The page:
Chicago Theater Review: RED (Goodman Theatre)

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by Tony Frankel on October 2, 2011

in Theater-Chicago

A PALE SHADE OF RED

The closing stage picture in John Logan’s 2010 Tony-winning Red at the Goodman is about as thrilling and breathtaking as theater gets: as Abstract Expressionist painter Mark Rothko (Edward Gero) examines one of his paintings commissioned by an upscale restaurant in New York, the spectacular lighting (Keith Parham) and set design (Todd Rosenthal) has the painting come alive with a glowing ferocity. Certainly, one can experience emotions gazing at a painting, but this moment elucidates how theater can heighten that experience. Sadly, director Robert Falls and his cast of two were not able to apply the brushstrokes necessary to make an extraordinarily brilliant script come to life with the same power as that final image.

Red by John Logan – directed by Robert Falls – Chicago Theater Review by Tony Frankel – at the Goodman Theatre)

Unlike the movie Pollack, which detracted from what made Pollack such a fascinating artist by interminably concentrating on the artist’s drinking and constant romantic bickering, Red is intriguing because it gives us an artist – the true-life painter Rothko – who lets us know very little about his messy personal life, but instead comments passionately about what drives an artist and the business of making art.

Red by John Logan – directed by Robert Falls – Chicago Theater Review by Tony Frankel – at the Goodman Theatre)

John Logan wisely creates the character of Ken (Patrick Andrews), an assistant who works with Rothko for two years in the artist’s studio; Ken is the Warhol-worshipper who wants to be a great painter himself. This gives Rothko the opportunity to forcefully impart his views on what makes an artist great. For example, he notes that you can’t discuss art without having read Nietzsche or Hamlet: “You can not be an artist unless you are civilized. You can not be civilized until you learn. To be civilized is to know where you belong in the continuum of your art and your world. To surmount the past, you must know the past.”

Indeed, it is Ken’s past – one that involves his dead parents – that becomes the conflict; this gives us insight into how Rothko himself deals with unpleasant memories: Rothko is almost dismissive towards Ken’s familial revelations; he is far more concerned with how those memories feed one’s art than in the memories themselves.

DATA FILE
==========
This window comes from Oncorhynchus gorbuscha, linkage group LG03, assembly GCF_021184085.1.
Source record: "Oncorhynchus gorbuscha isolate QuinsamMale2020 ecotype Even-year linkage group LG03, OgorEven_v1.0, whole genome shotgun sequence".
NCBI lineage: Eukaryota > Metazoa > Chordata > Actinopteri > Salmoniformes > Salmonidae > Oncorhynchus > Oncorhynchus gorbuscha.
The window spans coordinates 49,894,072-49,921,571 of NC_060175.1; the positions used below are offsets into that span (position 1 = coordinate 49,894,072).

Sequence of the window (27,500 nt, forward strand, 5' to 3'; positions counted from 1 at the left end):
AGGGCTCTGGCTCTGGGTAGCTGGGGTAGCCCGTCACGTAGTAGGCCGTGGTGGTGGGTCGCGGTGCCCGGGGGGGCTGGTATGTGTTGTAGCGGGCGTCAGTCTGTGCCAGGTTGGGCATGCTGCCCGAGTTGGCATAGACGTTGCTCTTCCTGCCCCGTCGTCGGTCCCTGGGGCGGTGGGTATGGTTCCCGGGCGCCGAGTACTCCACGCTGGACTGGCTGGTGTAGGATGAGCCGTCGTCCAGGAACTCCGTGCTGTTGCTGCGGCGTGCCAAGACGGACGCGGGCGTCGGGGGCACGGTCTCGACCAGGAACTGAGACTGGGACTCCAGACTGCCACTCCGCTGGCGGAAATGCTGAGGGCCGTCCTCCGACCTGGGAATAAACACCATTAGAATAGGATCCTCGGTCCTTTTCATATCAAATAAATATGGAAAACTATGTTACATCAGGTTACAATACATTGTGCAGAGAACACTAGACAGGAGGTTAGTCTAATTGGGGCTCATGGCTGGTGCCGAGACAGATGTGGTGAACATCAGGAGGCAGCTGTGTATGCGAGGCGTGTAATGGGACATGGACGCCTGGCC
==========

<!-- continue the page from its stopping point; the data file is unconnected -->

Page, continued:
Red by John Logan – directed by Robert Falls – Chicago Theater Review by Tony Frankel – at the Goodman Theatre)

Since the play is rife with pontifications and cerebral language, the actors must be flagrantly passionate. While the script itself remains fascinating, engaging, and thought-provoking, the Goodman production lacks a fiery internal life, largely due to Gero’s interpretation. While maintaining an uncanny resemblance, Gero softened his approach to Rothko, creating a vulnerable, placid, subtly intense artist that only hinted at the painter’s infamous petulance, fiery temper and volatilility. Thus, Andrews is left to appear threatened by someone who is not very threatening. As a result, there were moments that were so lulling that it took a personal force to keep my mind from wandering; then my attention was snapped into being by a breakthrough in character or delicious dialogue that crackled and sputtered.

Red by John Logan – directed by Robert Falls – Chicago Theater Review by Tony Frankel – at the Goodman Theatre)Every internal conflict in Rothko – art versus commerce, old guard versus new, talent versus skills – comes to a head in one line as he gives the reason for dismissing his young assistant: “Because your life is out there!” The playwright even saw fit to italicize the line in the script, adding an exclamation point. Yet Mr. Gero’s interpretation of a kinder, gentler Rothko had the line fall as flat as the muslin stretched along a wooden frame. Therefore, the play’s examination of the intellectualism, psychology, and struggle behind art lacked intensity and emotion, creating an evening that leaned more towards didacticism than inspiration.

When Stage and Cinema writer Sarah Taylor Ellis reviewed the original Broadway production, she presciently noted that while Logan’s play is beautifully poetic in its own right, Red could not exist without the dynamic performances of Alfred Molina and Tony-winner Eddie Redmayne, both from the original production at the Donmar Warehouse in London.

Red by John Logan – directed by Robert Falls – Chicago Theater Review by Tony Frankel – at the Goodman Theatre)

In order for Red to soar, the audience must be active participants and collaborators in Rothko’s studio, which we are invited to do at the onset when Rothko speaks his first line to his eager assistant: “What do you see?” There was little magic in the Goodman production because we “see” the script, but we do not feel it. We need a director as curator and actors as docents to bring this art – the script – to vivid life. Without them, we are left to appreciate the beauty of a spectacular piece of art – a stunning technical achievement of set and lights – as if it were hanging on a wall in a museum.

photos by Liz Lauren

Red
Goodman Theatre, 170 North Dearborn
ends on October 30, 2011
for tickets, call 312.443.3800 or visit Goodman Theatre

for more shows, visit Theatre in Chicago

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